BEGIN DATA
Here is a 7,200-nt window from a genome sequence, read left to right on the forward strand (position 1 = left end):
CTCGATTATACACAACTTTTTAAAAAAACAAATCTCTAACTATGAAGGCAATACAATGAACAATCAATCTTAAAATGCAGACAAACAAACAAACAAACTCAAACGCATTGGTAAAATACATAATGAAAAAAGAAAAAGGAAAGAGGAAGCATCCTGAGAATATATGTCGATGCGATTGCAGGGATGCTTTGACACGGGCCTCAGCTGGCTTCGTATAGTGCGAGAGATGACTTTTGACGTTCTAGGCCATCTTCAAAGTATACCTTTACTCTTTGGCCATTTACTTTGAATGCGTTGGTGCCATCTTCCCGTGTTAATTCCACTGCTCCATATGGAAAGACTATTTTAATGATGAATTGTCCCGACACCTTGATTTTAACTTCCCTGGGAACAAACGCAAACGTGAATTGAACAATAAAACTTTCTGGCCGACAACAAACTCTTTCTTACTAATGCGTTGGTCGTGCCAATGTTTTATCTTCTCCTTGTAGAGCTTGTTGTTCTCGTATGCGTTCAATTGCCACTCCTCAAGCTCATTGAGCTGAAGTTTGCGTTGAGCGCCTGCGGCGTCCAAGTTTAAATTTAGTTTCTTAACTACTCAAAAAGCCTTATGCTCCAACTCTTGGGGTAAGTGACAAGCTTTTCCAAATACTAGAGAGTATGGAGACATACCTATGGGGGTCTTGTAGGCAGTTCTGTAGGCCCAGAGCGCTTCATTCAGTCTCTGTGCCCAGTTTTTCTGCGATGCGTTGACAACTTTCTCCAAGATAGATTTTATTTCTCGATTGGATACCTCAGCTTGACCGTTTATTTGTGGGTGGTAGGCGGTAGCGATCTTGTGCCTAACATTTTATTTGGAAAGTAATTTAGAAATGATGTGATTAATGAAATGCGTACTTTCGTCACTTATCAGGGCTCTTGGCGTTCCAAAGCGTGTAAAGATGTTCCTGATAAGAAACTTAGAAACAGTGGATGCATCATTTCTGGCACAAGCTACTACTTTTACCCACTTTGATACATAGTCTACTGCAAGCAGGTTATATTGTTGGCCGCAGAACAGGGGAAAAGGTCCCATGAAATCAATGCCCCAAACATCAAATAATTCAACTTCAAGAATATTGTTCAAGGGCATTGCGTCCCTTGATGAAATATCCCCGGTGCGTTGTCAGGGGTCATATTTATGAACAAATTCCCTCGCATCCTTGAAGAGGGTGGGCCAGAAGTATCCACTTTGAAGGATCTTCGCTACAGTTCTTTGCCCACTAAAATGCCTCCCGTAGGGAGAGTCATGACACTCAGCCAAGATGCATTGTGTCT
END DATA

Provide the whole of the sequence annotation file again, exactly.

Here is a 7,200-nt window from a genome sequence, read left to right on the forward strand (position 1 = left end):
CTCGATTATACACAACTTTTTAAAAAAACAAATCTCTAACTATGAAGGCAATACAATGAACAATCAATCTTAAAATGCAGACAAACAAACAAACAAACTCAAACGCATTGGTAAAATACATAATGAAAAAAGAAAAAGGAAAGAGGAAGCATCCTGAGAATATATGTCGATGCGATTGCAGGGATGCTTTGACACGGGCCTCAGCTGGCTTCGTATAGTGCGAGAGATGACTTTTGACGTTCTAGGCCATCTTCAAAGTATACCTTTACTCTTTGGCCATTTACTTTGAATGCGTTGGTGCCATCTTCCCGTGTTAATTCCACTGCTCCATATGGAAAGACTATTTTAATGATGAATTGTCCCGACACCTTGATTTTAACTTCCCTGGGAACAAACGCAAACGTGAATTGAACAATAAAACTTTCTGGCCGACAACAAACTCTTTCTTACTAATGCGTTGGTCGTGCCAATGTTTTATCTTCTCCTTGTAGAGCTTGTTGTTCTCGTATGCGTTCAATTGCCACTCCTCAAGCTCATTGAGCTGAAGTTTGCGTTGAGCGCCTGCGGCGTCCAAGTTTAAATTTAGTTTCTTAACTACTCAAAAAGCCTTATGCTCCAACTCTTGGGGTAAGTGACAAGCTTTTCCAAATACTAGAGAGTATGGAGACATACCTATGGGGGTCTTGTAGGCAGTTCTGTAGGCCCAGAGCGCTTCATTCAGTCTCTGTGCCCAGTTTTTCTGCGATGCGTTGACAACTTTCTCCAAGATAGATTTTATTTCTCGATTGGATACCTCAGCTTGACCGTTTATTTGTGGGTGGTAGGCGGTAGCGATCTTGTGCCTAACATTTTATTTGGAAAGTAATTTAGAAATGATGTGATTAATGAAATGCGTACTTTCGTCACTTATCAGGGCTCTTGGCGTTCCAAAGCGTGTAAAGATGTTCCTGATAAGAAACTTAGAAACAGTGGATGCATCATTTCTGGCACAAGCTACTACTTTTACCCACTTTGATACATAGTCTACTGCAAGCAGGTTATATTGTTGGCCGCAGAACAGGGGAAAAGGTCCCATGAAATCAATGCCCCAAACATCAAATAATTCAACTTCAAGAATATTGTTCAAGGGCATTGCGTCCCTTGATGAAATATCCCCGGTGCGTTGTCAGGGGTCATATTTATGAACAAATTCCCTCGCATCCTTGAAGAGGGTGGGCCAGAAGTATCCACTTTGAAGGATCTTCGCTACAGTTCTTTGCCCACTAAAATGCCTCCCGTAGGGAGAGTCATGACACTCAGCCAAGATGCATTGTGTCT